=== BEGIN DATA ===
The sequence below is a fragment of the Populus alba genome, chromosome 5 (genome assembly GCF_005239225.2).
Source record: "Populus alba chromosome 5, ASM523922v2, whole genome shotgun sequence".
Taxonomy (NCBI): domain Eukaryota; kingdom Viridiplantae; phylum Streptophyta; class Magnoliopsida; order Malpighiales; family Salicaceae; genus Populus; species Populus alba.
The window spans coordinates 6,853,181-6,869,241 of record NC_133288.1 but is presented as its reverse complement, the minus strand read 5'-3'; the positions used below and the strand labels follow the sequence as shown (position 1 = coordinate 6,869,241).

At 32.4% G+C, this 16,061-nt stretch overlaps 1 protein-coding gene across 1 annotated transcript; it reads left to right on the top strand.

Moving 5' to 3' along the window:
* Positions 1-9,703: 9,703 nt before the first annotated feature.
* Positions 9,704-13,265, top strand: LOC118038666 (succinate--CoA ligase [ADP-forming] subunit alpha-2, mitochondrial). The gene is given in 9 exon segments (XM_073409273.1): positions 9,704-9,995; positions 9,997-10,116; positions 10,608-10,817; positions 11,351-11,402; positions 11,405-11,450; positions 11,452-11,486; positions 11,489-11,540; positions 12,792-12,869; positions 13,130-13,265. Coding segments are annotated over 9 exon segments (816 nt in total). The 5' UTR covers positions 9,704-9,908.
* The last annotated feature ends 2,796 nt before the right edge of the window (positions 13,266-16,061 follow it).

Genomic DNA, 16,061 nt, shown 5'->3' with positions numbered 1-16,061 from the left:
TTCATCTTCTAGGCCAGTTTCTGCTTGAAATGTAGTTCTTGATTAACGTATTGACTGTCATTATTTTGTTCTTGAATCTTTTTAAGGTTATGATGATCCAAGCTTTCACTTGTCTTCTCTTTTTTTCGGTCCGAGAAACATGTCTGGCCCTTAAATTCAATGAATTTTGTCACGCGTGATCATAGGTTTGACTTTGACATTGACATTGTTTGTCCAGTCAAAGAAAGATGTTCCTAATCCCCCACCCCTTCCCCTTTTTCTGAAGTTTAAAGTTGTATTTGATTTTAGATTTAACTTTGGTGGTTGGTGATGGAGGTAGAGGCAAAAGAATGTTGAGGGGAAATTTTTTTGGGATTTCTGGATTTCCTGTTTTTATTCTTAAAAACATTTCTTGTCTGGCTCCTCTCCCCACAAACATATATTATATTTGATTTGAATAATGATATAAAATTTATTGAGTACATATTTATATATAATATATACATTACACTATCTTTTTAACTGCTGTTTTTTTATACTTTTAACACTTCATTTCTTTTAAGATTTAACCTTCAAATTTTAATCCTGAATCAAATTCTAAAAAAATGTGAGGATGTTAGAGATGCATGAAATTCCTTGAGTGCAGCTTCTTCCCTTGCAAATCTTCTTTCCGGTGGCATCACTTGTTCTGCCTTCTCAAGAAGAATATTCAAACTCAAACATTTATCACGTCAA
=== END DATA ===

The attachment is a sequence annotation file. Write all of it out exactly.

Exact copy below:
The sequence below is a fragment of the Populus alba genome, chromosome 5 (genome assembly GCF_005239225.2).
Source record: "Populus alba chromosome 5, ASM523922v2, whole genome shotgun sequence".
Taxonomy (NCBI): domain Eukaryota; kingdom Viridiplantae; phylum Streptophyta; class Magnoliopsida; order Malpighiales; family Salicaceae; genus Populus; species Populus alba.
The window spans coordinates 6,853,181-6,869,241 of record NC_133288.1 but is presented as its reverse complement, the minus strand read 5'-3'; the positions used below and the strand labels follow the sequence as shown (position 1 = coordinate 6,869,241).

At 32.4% G+C, this 16,061-nt stretch overlaps 1 protein-coding gene across 1 annotated transcript; it reads left to right on the top strand.

Moving 5' to 3' along the window:
* Positions 1-9,703: 9,703 nt before the first annotated feature.
* Positions 9,704-13,265, top strand: LOC118038666 (succinate--CoA ligase [ADP-forming] subunit alpha-2, mitochondrial). The gene is given in 9 exon segments (XM_073409273.1): positions 9,704-9,995; positions 9,997-10,116; positions 10,608-10,817; positions 11,351-11,402; positions 11,405-11,450; positions 11,452-11,486; positions 11,489-11,540; positions 12,792-12,869; positions 13,130-13,265. Coding segments are annotated over 9 exon segments (816 nt in total). The 5' UTR covers positions 9,704-9,908.
* The last annotated feature ends 2,796 nt before the right edge of the window (positions 13,266-16,061 follow it).

Genomic DNA, 16,061 nt, shown 5'->3' with positions numbered 1-16,061 from the left:
TTCATCTTCTAGGCCAGTTTCTGCTTGAAATGTAGTTCTTGATTAACGTATTGACTGTCATTATTTTGTTCTTGAATCTTTTTAAGGTTATGATGATCCAAGCTTTCACTTGTCTTCTCTTTTTTTCGGTCCGAGAAACATGTCTGGCCCTTAAATTCAATGAATTTTGTCACGCGTGATCATAGGTTTGACTTTGACATTGACATTGTTTGTCCAGTCAAAGAAAGATGTTCCTAATCCCCCACCCCTTCCCCTTTTTCTGAAGTTTAAAGTTGTATTTGATTTTAGATTTAACTTTGGTGGTTGGTGATGGAGGTAGAGGCAAAAGAATGTTGAGGGGAAATTTTTTTGGGATTTCTGGATTTCCTGTTTTTATTCTTAAAAACATTTCTTGTCTGGCTCCTCTCCCCACAAACATATATTATATTTGATTTGAATAATGATATAAAATTTATTGAGTACATATTTATATATAATATATACATTACACTATCTTTTTAACTGCTGTTTTTTTATACTTTTAACACTTCATTTCTTTTAAGATTTAACCTTCAAATTTTAATCCTGAATCAAATTCTAAAAAAATGTGAGGATGTTAGAGATGCATGAAATTCCTTGAGTGCAGCTTCTTCCCTTGCAAATCTTCTTTCCGGTGGCATCACTTGTTCTGCCTTCTCAAGAAGAATATTCAAACTCAAACATTTATCACGTCAA